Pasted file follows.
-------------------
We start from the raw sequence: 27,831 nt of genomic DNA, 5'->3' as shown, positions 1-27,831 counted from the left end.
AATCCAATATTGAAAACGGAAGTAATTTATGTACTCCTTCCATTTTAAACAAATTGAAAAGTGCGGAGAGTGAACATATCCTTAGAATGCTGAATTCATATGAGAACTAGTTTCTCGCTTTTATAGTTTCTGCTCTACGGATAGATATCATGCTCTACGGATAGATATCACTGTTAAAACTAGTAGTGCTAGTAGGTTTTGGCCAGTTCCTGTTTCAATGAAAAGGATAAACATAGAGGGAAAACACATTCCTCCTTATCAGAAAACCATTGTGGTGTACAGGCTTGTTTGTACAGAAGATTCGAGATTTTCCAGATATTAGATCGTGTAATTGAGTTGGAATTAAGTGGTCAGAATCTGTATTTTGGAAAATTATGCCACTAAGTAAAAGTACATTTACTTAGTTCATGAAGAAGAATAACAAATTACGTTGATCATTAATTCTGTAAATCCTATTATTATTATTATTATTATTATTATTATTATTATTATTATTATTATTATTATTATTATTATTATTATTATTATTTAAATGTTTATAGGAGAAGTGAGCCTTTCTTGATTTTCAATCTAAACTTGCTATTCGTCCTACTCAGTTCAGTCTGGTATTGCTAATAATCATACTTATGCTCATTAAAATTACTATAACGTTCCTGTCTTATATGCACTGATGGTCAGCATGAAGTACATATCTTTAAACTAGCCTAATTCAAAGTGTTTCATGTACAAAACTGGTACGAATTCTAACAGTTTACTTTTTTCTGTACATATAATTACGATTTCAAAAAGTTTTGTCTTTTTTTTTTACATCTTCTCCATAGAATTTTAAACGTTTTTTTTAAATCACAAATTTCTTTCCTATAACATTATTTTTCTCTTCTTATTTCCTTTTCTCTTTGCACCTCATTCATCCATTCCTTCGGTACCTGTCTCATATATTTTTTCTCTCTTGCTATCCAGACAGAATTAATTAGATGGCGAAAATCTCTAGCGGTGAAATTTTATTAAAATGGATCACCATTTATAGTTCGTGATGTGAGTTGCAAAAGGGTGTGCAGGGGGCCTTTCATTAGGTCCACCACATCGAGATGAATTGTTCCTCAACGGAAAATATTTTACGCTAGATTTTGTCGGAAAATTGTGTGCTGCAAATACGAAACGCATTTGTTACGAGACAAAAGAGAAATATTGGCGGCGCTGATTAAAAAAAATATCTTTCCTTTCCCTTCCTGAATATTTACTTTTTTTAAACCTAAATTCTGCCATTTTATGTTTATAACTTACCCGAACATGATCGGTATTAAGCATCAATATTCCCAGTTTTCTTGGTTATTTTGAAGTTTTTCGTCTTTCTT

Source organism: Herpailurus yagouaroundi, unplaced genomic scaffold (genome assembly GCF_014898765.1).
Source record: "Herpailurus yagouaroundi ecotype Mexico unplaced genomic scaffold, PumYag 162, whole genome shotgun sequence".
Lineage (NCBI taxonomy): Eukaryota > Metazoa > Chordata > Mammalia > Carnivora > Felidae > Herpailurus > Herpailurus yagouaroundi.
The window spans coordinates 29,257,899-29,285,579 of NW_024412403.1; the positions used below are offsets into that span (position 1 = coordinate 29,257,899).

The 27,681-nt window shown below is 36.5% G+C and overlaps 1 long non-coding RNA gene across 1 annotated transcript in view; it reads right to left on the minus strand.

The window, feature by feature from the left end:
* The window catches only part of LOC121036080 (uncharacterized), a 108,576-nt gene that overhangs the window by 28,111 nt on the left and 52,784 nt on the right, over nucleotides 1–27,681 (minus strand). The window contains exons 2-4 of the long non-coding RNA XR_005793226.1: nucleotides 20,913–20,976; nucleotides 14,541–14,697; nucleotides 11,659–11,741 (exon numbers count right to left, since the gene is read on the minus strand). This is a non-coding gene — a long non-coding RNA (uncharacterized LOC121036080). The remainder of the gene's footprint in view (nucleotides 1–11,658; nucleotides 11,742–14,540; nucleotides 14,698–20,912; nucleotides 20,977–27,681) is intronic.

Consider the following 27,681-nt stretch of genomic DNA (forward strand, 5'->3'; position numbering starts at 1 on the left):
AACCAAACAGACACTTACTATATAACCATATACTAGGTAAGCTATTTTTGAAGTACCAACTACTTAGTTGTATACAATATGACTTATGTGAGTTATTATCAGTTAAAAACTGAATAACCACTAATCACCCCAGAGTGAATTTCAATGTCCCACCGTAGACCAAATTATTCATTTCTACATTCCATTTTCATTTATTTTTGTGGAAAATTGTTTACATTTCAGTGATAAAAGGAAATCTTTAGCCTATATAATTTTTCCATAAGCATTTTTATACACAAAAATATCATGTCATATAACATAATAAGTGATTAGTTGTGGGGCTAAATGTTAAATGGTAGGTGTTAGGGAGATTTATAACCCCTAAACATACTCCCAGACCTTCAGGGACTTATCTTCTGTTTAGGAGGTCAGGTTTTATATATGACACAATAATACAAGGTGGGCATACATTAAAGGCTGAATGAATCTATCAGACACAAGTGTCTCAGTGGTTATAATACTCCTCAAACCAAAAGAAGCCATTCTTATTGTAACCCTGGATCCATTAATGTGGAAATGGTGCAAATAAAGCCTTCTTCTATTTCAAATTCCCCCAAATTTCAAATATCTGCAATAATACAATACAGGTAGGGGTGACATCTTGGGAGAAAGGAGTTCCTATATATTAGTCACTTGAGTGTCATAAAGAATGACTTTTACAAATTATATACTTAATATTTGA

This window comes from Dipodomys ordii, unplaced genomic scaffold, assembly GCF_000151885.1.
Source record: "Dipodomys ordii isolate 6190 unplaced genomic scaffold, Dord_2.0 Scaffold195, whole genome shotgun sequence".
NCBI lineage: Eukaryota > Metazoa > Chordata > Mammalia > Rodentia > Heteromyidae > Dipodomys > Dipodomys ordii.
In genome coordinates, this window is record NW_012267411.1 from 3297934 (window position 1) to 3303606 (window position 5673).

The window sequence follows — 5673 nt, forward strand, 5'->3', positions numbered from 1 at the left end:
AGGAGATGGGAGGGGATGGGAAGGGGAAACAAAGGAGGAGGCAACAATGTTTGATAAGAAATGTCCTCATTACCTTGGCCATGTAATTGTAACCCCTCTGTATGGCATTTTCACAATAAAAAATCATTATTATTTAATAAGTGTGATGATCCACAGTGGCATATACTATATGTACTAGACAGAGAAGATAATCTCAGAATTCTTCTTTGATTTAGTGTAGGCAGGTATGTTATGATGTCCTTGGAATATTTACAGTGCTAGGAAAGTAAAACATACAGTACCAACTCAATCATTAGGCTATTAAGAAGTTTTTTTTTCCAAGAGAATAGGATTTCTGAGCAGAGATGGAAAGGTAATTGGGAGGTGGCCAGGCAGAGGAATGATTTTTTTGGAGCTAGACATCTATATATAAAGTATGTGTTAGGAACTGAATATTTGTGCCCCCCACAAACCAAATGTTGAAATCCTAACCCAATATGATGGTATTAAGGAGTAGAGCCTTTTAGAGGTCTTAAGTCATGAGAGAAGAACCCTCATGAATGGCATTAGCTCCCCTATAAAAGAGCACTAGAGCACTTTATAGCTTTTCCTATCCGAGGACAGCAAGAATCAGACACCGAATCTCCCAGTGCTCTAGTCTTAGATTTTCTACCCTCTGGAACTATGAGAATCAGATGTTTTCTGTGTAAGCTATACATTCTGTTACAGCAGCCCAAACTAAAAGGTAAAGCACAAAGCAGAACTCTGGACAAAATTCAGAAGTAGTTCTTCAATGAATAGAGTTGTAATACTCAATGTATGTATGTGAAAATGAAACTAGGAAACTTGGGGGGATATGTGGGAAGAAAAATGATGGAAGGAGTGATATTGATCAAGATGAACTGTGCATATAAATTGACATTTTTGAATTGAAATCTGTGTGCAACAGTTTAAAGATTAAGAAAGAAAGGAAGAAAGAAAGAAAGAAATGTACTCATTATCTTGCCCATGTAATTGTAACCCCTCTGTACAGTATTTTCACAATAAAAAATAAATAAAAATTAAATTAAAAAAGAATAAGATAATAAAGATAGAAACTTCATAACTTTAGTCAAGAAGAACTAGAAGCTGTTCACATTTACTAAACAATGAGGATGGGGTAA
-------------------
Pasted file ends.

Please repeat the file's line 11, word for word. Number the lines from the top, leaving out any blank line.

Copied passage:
AACCAAACAGACACTTACTATATAACCATATACTAGGTAAGCTATTTTTGAAGTACCAACTACTTAGTTGTATACAATATGACTTATGTGAGTTATTATCAGTTAAAAACTGAATAACCACTAATCACCCCAGAGTGAATTTCAATGTCCCACCGTAGACCAAATTATTCATTTCTACATTCCATTTTCATTTATTTTTGTGGAAAATTGTTTACATTTCAGTGATAAAAGGAAATCTTTAGCCTATATAATTTTTCCATAAGCATTTTTATACACAAAAATATCATGTCATATAACATAATAAGTGATTAGTTGTGGGGCTAAATGTTAAATGGTAGGTGTTAGGGAGATTTATAACCCCTAAACATACTCCCAGACCTTCAGGGACTTATCTTCTGTTTAGGAGGTCAGGTTTTATATATGACACAATAATACAAGGTGGGCATACATTAAAGGCTGAATGAATCTATCAGACACAAGTGTCTCAGTGGTTATAATACTCCTCAAACCAAAAGAAGCCATTCTTATTGTAACCCTGGATCCATTAATGTGGAAATGGTGCAAATAAAGCCTTCTTCTATTTCAAATTCCCCCAAATTTCAAATATCTGCAATAATACAATACAGGTAGGGGTGACATCTTGGGAGAAAGGAGTTCCTATATATTAGTCACTTGAGTGTCATAAAGAATGACTTTTACAAATTATATACTTAATATTTGA